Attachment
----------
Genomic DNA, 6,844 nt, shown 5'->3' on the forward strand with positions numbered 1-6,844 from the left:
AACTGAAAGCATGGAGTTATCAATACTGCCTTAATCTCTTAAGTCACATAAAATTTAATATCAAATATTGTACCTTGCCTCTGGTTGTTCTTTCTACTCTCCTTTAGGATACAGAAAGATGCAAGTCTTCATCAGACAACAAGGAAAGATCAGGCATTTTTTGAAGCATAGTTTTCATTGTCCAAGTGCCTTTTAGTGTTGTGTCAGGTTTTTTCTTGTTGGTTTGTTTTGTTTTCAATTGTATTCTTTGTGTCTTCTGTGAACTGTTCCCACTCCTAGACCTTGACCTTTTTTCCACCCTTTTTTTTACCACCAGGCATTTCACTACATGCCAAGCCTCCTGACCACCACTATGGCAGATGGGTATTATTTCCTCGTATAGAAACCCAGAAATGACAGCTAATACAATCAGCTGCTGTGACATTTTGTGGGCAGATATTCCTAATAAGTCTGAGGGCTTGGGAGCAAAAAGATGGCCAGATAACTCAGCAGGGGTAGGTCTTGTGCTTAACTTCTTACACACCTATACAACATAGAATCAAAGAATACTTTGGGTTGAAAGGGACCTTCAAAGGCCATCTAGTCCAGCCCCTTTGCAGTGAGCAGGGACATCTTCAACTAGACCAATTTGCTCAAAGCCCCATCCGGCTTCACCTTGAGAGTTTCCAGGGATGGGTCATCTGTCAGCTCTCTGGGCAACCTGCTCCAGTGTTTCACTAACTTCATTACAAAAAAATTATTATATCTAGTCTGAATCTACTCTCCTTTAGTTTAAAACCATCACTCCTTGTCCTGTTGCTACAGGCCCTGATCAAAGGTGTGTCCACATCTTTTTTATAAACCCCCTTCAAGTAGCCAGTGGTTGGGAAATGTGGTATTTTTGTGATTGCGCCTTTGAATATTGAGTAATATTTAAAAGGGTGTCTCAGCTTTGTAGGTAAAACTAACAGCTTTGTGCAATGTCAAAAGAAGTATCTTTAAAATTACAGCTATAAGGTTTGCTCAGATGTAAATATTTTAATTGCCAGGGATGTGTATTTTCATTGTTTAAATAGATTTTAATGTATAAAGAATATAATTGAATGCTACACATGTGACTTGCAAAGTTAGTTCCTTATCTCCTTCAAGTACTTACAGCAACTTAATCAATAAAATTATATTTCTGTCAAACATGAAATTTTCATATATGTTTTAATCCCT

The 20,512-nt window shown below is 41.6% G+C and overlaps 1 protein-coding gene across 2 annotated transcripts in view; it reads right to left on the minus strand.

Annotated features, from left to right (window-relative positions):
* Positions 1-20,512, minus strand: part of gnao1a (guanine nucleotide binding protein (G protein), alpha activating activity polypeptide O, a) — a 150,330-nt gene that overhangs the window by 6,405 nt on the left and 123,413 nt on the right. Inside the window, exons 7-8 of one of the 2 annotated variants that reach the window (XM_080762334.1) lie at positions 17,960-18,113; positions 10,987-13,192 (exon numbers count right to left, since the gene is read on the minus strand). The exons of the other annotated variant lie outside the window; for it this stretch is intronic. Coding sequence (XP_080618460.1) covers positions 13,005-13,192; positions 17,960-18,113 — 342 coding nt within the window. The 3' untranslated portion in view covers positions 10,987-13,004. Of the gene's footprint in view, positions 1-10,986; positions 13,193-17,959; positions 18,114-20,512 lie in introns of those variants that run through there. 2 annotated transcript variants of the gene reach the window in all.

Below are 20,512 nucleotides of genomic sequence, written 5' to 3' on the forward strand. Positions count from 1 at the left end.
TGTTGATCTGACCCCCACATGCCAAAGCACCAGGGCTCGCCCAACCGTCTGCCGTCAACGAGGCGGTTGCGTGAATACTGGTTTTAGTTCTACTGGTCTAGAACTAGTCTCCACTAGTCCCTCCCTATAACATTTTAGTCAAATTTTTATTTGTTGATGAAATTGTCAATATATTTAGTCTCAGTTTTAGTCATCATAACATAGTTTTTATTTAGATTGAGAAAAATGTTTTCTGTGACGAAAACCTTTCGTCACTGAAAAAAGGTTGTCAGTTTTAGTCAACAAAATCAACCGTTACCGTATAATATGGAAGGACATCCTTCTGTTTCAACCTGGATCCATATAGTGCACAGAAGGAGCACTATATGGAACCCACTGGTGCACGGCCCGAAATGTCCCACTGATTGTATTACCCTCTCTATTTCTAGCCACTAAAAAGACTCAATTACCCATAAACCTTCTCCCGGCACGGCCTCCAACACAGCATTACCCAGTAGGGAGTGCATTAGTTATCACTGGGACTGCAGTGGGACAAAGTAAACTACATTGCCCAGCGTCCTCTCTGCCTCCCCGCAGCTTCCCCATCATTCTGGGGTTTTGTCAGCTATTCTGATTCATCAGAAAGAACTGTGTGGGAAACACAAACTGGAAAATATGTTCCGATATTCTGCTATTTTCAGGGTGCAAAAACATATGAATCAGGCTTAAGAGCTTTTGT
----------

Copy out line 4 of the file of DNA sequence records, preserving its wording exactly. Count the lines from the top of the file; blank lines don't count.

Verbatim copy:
Annotated features, from left to right (window-relative positions):